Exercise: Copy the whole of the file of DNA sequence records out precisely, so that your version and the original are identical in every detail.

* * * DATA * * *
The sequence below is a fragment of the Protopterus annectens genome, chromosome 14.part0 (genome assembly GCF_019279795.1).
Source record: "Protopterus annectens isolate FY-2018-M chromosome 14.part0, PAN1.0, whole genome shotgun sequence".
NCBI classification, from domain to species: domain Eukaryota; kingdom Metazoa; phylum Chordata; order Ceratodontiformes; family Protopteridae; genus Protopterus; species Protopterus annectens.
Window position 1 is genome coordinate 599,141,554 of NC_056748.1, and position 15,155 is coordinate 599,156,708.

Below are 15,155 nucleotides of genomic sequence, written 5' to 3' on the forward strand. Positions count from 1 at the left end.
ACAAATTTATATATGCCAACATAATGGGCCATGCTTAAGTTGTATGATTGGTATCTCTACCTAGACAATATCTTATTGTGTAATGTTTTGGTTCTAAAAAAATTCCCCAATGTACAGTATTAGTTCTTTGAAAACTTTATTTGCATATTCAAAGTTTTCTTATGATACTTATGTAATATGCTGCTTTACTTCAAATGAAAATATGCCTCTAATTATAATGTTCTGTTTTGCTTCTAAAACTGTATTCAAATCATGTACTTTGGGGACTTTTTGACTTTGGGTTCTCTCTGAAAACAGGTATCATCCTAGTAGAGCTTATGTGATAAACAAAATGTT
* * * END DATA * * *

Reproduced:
The sequence below is a fragment of the Protopterus annectens genome, chromosome 14.part0 (genome assembly GCF_019279795.1).
Source record: "Protopterus annectens isolate FY-2018-M chromosome 14.part0, PAN1.0, whole genome shotgun sequence".
NCBI classification, from domain to species: domain Eukaryota; kingdom Metazoa; phylum Chordata; order Ceratodontiformes; family Protopteridae; genus Protopterus; species Protopterus annectens.
Window position 1 is genome coordinate 599,141,554 of NC_056748.1, and position 15,155 is coordinate 599,156,708.

Below are 15,155 nucleotides of genomic sequence, written 5' to 3' on the forward strand. Positions count from 1 at the left end.
ACAAATTTATATATGCCAACATAATGGGCCATGCTTAAGTTGTATGATTGGTATCTCTACCTAGACAATATCTTATTGTGTAATGTTTTGGTTCTAAAAAAATTCCCCAATGTACAGTATTAGTTCTTTGAAAACTTTATTTGCATATTCAAAGTTTTCTTATGATACTTATGTAATATGCTGCTTTACTTCAAATGAAAATATGCCTCTAATTATAATGTTCTGTTTTGCTTCTAAAACTGTATTCAAATCATGTACTTTGGGGACTTTTTGACTTTGGGTTCTCTCTGAAAACAGGTATCATCCTAGTAGAGCTTATGTGATAAACAAAATGTT